A very pretty woman, as the portraits reproduced in this book show, Inchbald seems to have had various affairs and offers of marriage—among others, from William Godwin, and from the actors Dick Suett and Thomas Holcroft (also an active member of the Godwin political circle). She had a long-standing but extremely discreet relationship with the separated Sir Charles Bunbury; and, most interestingly of all, there is plenty of evidence of a lifelong (though probably unconsummated) mutual love between her and the greatest actor of the age, John Philip Kemble. Kemble was also a Roman Catholic, and he is fairly obviously the physical and psychological model for the enigmatic Dorriforth of A Simple Story. Jenkins speculates that Inchbald was too fond of her own hard-won independence either to marry any of the men who were fascinated by her (and wanted her as a trophy, a 1790s New Woman) or to give in to her own fascination for the domineering and charismatic Kemble (a fascination chronicled in A Simple Story, with its extraordinary anti-romantic second part).

Jenkins’ biography utilizes the series of “pocket-books”—miniature diaries noting daily events and her extensive reading—that Inchbald kept throughout her life. Ten of these are housed in the Folger Shakespeare Library, along with other manuscript material; the British Library has further holdings. The indefatigable James Boaden wrote a substantial biography based on this material in 1833, including his own commentary on the theatrical milieu, in which he was also involved. Jenkins has also gone to such records as the York Chronicle and General Advertiser to give readers a feeling for daily life in the centres of provincial theatre. This is wonderful stuff: “In the January 3, 1777, issue, there is a long account of the American Revolution, reported from the ‘lately arrived’ Captain Gardner, who was General Howe’s aide-de-camp,” along with “the usual notices: a list of prizes in the lottery; a list of those who had deserted from a recruiting party”; a few weeks later there is a substantial description of a masquerade party. Reading material like this brings one close to the world of Pride and Prejudice.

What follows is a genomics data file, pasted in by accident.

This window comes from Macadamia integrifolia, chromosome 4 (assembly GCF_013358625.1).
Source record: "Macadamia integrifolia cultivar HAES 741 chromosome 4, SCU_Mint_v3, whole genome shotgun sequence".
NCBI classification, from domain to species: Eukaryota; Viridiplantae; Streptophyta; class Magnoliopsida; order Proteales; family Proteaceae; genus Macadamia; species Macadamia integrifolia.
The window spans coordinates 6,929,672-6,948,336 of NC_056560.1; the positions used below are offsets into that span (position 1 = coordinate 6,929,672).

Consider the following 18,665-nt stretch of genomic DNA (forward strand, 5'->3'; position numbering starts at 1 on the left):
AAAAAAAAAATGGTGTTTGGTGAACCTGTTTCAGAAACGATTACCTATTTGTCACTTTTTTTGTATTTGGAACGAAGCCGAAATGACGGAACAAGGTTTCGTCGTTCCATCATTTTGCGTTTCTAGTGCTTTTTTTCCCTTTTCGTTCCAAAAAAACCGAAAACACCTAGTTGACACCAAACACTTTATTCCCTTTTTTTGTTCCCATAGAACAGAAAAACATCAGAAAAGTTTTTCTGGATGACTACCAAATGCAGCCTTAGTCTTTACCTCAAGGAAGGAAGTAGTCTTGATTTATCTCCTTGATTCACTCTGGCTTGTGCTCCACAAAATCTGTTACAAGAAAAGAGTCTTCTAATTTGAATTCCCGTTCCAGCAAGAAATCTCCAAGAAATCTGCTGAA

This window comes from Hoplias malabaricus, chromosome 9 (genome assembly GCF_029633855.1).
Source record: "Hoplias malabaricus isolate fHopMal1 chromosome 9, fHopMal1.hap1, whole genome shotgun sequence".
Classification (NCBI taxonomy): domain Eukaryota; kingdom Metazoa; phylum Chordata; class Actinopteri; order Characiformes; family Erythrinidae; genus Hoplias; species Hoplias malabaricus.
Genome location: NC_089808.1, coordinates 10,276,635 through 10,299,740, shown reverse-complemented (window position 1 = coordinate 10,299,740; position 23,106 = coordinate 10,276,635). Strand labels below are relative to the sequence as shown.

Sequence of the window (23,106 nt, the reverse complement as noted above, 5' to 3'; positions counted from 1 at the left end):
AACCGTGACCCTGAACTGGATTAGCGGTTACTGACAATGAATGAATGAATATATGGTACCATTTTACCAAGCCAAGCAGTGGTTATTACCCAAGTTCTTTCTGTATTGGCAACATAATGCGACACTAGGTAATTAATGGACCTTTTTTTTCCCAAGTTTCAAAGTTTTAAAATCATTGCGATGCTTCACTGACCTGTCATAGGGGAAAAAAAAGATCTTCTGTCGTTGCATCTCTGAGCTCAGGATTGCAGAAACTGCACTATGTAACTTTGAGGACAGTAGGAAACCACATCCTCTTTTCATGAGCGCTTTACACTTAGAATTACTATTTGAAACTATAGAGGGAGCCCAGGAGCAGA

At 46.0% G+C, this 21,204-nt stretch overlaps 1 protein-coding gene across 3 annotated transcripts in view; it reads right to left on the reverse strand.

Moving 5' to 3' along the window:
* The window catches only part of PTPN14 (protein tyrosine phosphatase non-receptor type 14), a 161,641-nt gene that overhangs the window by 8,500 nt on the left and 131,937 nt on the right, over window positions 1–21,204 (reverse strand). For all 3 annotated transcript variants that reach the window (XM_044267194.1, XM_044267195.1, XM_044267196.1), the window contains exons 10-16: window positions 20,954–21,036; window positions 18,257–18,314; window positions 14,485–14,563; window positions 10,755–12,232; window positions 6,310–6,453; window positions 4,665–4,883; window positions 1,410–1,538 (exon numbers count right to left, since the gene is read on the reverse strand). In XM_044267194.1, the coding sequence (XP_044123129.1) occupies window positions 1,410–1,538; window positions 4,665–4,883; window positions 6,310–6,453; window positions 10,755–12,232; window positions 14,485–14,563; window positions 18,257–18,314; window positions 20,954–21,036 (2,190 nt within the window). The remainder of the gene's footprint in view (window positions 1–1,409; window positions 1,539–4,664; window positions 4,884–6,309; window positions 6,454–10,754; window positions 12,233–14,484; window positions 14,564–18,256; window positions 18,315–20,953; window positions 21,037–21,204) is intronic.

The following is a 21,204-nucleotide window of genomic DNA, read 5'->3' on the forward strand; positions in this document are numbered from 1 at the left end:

This is an overly long, at times somewhat old-fashioned book, but the rewards of working through its occasional longueurs are many. The reader experiences a rich immersion in the details of a woman’s life that encompassed the period of Jane Austen’s. Inchbald’s choice of the theatre as a profession, however, gave her unimaginable independence and the stimulation of extraordinary intellectual and social adventures. That she maintained her respectability while living and working without family support marks her as a pioneer of feminism, despite the careful conservatism of her published writings.

Penny Gay is an associate professor in the English Department at the University of Sydney, Australia. In 2002, she published Jane Austen and the Theatre with Cambridge University Press. Her current research project further explores women’s roles on the 18th-Century stage.

JASNA News v.20, no. 1, Spring 2004, p. 21